What is Going on in the Middle East?

Palestinians and Israelis have been clashing for a very long time. The fighting that is being covered daily in the news is nothing new.

Palestinians and Israelis have been clashing for a very long time. The fighting that is being covered daily in the news is nothing new. The fact of Israeli-Palestinian hostility isn’t changing. The first large-scale violence between Palestinian Arabs and Jews took place in 1920, and intervals of quiet have since alternated with episodes of violence and fruitless peace negotiations. It is not possible to know for sure what the outcome of the current conflict will be. Eventually the violence will end and the global community will likely work on a ceasefire arrangement.

In the past, ceasefire agreements have not worked. Yasser Arafat accepted the principle of a two-state solution with the 1993 Oslo I Accord, but Palestinian public opinion is divided and Hamas remains formally committed to merging Israel, the West Bank and Gaza into a single state under Islamist governance. Support for the two-state solution continues to decline among Israelis and Palestinians alike, but no realistic alternative has emerged. We are at a crossroads and the only good compromise between the two sides is one where both countries walk away angry.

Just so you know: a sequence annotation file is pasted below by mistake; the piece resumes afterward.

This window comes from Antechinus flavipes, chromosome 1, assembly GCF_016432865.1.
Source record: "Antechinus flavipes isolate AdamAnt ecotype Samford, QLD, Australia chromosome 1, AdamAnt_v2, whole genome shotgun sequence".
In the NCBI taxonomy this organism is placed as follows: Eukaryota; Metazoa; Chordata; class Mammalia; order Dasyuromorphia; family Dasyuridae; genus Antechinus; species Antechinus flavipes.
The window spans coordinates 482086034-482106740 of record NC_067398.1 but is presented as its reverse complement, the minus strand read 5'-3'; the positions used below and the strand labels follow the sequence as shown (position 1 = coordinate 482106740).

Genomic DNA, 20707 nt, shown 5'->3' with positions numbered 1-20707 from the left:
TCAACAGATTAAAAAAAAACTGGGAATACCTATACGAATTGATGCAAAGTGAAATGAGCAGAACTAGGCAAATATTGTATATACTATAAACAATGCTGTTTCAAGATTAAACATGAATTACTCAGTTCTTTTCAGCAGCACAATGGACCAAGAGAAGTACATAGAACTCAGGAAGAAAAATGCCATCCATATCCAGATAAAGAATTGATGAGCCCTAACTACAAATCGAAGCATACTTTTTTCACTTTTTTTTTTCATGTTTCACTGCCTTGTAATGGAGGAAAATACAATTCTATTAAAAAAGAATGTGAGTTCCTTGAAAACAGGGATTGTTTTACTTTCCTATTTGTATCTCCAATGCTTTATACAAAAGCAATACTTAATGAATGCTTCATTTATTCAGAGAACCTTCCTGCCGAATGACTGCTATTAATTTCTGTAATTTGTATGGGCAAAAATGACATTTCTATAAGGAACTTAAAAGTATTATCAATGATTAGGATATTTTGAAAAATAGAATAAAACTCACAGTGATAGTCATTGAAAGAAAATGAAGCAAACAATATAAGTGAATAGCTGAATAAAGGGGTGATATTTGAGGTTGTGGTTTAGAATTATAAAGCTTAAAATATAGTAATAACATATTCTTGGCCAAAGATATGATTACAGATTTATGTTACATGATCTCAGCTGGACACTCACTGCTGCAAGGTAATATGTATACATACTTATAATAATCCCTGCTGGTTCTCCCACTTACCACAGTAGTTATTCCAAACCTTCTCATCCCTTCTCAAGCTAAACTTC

Israel may be angry at making concessions but overall, they are an extremely successful country. Israel’s core strengths are state building combined with technological, military and intelligence prowess. These features have been on full display for decades. Israelis can make Palestinian resistance futile, but they cannot make it disappear. Palestinians can prolong the conflict indefinitely, but they cannot achieve their political objectives.

Political alliances in all states in the Middle East and surrounding regions are changing rapidly. These changes have created a strategic alignment between Israel and a bloc of conservative Arab states, including Egypt and much of the Gulf. That alignment has cut the ground out from under Mahmoud Abbas and the Palestinian Authority and pushed Hamas and other radical groups in the Palestinian movement closer to Iran. Iran is providing military support to both the Houthis fighting Saudi Arabia and Hamas.

Iran and Turkey have replaced the Arab world as the most important allies of the Palestinian resistance movement. The current Gaza war is, among other things, a proxy war between Israel and Iran. This conflict has the potential to become very disastrous. While as of now there is nothing to suggest the outbreak of a huge war, everyday it seems more likely to happen. Meanwhile, Washington has less leverage than ever. Everyone knows that since the 2012 Benghazi debacle, the chief goal of U.S. policy has been to reduce America’s Middle East footprint.

Odds are that American calls for Hamas to cease firing missiles, is empty rhetoric. Palestinians have no relation or respect for the U.S. The best course of action for U.S. foreign policy may be to let Israel and Palestine fight it out. However, this also means that in the face of Iranian aggression or invasion of Israel will mean a huge war. In this scenario America will definitely come to the aid of Israel.